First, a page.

Why It's Not 1982 Again, Part 2

Includes: LLY, VZ
by: William M. Wright

Why It's Not 1982 Again Part 1 gave you two great articles on why economists often are wrong in their forecasts both going into and coming out of a recession. Most of the free world can agree that has happened before.

But here comes my disagreement. Both James Grant (a student of financial history and Bear turned Bull) and Michael Mussa (Ex-IMF Chief Economist) conclude the traditional economist weakness in understating a recent trend change will (or could be) similar to what happened in 1982-83.

Yes, I feel those were two excellent articles, but with one common comparison flaw. They both use the 1982 Ronald Reagan economy and bull market beginning to make their case, but ignore what happened in 2002 after a much smaller recession officially ended in 2001.

Both point to how economists were too pessimistic in their growth forecasts and correctly point out how the actual recovery starting in 1983 had six quarters of outstanding GDP growth (5.1%, 9.3%, 8.1%, 8.5%, 8.0% and 7.1%).

Yes, that my friends was the mother of all V-shaped GDP recoveries. Before you ask "How likely is it that will happen in 2010?" ask this question, "How is 2009-2010 similar to 1982-1983?" Now skip the remark, "Obama is no Reagan." We'll come back to this question.

Both men make an excellent point about economic forecast missing the economy's potential. But even rosy eyed Ex-Chief Economist Mussa is only forecasting 3.3% GDP for the USA next year. I can believe that's a possibility. That's not the irrational part. The irrational exuberance is the wishful and whimsical implication this could be the 1982-83 market déjà vu too.

Yes, there is no question we are seeing lots of green shoots in 2009 driven in large part by government spending, bank-bailouts and the knowledge that FASB 157 rules are back to pre-2007 levels for the largest segment of the S&P 500. So, those waiting for those 1981 average market P/Es of 7 missed the boat. F.Y.I. you can buy Lilly (NYSE:LLY) with a a 6% dividend and forward P/E of 7 right now.

But the notion this is 1982 again and the next 6 quarters of economic growth will be like the mother of all V-shaped recoveries is beyond my imagination.

Ask yourself these questions and I'll give you my view on each:

1. How can 3.3% 2010 GDP growth lead to six quarters of quarterly growth like the time period they reference above?

I see no way, but someone else may see a path to that math. Can an economist or math major help me understand this dream?

2. Why do they ignore what happened in 2002 when the market declined for three straight quarters back to the 2001 lows, after the recession official ended in 2001? Why ignore that recent reality for the very distant past?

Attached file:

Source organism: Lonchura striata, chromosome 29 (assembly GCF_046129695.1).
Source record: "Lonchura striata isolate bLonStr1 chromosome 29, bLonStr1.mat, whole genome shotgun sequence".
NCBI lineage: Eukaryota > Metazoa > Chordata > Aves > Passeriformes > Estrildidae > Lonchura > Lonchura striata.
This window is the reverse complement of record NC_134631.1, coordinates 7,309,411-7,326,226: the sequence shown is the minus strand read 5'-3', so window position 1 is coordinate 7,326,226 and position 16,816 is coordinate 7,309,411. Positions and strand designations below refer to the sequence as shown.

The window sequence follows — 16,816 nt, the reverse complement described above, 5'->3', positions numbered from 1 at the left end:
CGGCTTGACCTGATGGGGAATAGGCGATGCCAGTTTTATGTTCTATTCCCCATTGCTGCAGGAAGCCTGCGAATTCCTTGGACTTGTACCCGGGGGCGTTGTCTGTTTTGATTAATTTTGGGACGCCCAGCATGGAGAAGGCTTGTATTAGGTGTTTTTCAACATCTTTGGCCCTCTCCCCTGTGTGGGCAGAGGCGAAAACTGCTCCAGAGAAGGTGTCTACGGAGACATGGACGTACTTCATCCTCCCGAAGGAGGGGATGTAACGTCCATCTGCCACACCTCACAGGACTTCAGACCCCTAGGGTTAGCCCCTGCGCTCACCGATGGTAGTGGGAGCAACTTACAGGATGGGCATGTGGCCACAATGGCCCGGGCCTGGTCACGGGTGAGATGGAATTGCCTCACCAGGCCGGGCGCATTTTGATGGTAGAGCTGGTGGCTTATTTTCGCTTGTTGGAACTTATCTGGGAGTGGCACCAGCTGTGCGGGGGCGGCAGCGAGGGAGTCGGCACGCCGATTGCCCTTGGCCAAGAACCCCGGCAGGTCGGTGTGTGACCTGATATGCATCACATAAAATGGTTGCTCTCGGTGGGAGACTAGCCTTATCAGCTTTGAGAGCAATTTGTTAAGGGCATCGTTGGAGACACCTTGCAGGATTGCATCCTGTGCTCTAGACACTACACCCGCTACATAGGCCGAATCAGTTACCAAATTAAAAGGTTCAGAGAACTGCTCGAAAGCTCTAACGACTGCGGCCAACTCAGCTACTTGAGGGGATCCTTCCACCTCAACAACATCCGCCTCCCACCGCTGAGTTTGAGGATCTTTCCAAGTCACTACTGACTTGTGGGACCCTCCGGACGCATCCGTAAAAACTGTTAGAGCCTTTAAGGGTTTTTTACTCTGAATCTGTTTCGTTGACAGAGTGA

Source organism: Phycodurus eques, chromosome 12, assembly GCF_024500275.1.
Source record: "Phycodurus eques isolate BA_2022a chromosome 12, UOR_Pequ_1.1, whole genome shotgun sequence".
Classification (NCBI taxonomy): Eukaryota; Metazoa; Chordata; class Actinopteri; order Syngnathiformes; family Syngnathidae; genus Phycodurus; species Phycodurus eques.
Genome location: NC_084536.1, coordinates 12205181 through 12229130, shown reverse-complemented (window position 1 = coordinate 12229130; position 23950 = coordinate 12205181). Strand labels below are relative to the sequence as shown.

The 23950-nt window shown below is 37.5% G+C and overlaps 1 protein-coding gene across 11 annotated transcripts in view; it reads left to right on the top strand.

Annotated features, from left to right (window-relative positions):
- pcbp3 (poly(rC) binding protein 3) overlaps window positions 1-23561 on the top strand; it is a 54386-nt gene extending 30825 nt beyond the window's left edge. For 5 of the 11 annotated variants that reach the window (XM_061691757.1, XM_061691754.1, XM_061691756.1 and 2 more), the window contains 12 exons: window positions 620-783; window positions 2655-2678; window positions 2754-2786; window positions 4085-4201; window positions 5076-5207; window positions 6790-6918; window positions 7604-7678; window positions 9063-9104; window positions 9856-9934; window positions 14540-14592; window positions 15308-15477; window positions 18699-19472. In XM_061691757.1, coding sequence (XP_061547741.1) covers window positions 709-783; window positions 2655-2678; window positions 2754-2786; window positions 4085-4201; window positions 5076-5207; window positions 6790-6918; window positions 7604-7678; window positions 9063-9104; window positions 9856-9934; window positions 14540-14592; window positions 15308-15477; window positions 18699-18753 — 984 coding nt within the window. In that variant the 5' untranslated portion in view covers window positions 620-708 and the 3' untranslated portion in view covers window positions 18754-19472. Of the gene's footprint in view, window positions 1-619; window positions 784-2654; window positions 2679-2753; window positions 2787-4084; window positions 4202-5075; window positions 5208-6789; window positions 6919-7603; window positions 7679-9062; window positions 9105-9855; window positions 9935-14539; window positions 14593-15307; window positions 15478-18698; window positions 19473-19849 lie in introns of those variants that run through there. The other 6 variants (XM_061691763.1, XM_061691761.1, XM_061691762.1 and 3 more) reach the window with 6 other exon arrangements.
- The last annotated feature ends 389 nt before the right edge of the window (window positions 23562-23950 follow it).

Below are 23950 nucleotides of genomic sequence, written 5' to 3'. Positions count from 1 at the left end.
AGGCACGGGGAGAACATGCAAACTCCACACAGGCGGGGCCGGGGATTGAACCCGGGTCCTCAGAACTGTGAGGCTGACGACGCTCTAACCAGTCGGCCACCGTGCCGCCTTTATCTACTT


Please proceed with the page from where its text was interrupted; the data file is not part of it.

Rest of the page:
In 2002, unemployment kept rising and peaked around June of 2003 at 6.3%, almost 9 months after the NBER declared the recession over. The 2001 recession was more a business capital expenditure recession as consumer spending and big debt accumulation was still in high gear after 9/11 thanks to the Fed's 1% rates.

Now even if the unemployment rate just stays level around 9.7% it would be logical to conclude consumer spending (and the easy money from banks) will not be close to the 2003 time period. And history has shown businesses do not start expanding and hiring until they see their consumers buying again.

Yes, we are having an inventory restocking pick-up, just like we did in late 2001-early 2002. Investors know this Q3 GDP will be a big fat bounce. Q4 should be good, but do not tell me the market rise will result in lots more spending in Q4. Why? Because more people were employed last December and the market had made it up to around 9,200 in Q4, 2008.

So, this causes me to conclude 2010 will not be 1982-83 again. The economy will be more like 2002 or 2004 again, only weaker. So I think we should look at that stock market time period. For some it was good and for others it was poor.

3. Is America's 2009 economy composition similar to 1982-83?

Absolutely not. This economy is nothing like the 1973-83 stagflation economy. Back then Treasury Secretary Paul Volcker (smoking those illegal Cuban cigars) needed to crush inflation with the highest interest rates in American history. (I wish this was 1982 so my savings would be earning 9-12% in my MMFs instead of 0.25%.)

If you are under 40 you may have no feel for real runaway inflation. And if you think mortgage rates are a little high, take a look at what the 1979 to 1981 Bank Prime Rate was in America. Now you know why we lived in those little houses. Notice how in 1981 the banks started lowering the Prime Rate (as a result of the Federal Reserve lowering the discount rates) from 20% to 11% in 1983. Yes, I said 20%. Now if the prime rate was 14-20% think about the sub-prime rates?

This move alone pushed stocks higher as the value of each dollar of revenue or profit became more valuable in a lower inflation and interest rate environment. This phenomenon, you know, is called P/E expansion. You can see the proof from 1982 to 1999 as the average Standard & Poor Stock P/E rose from 7 to 32 as inflation and interest rates declined and the economy became more robust.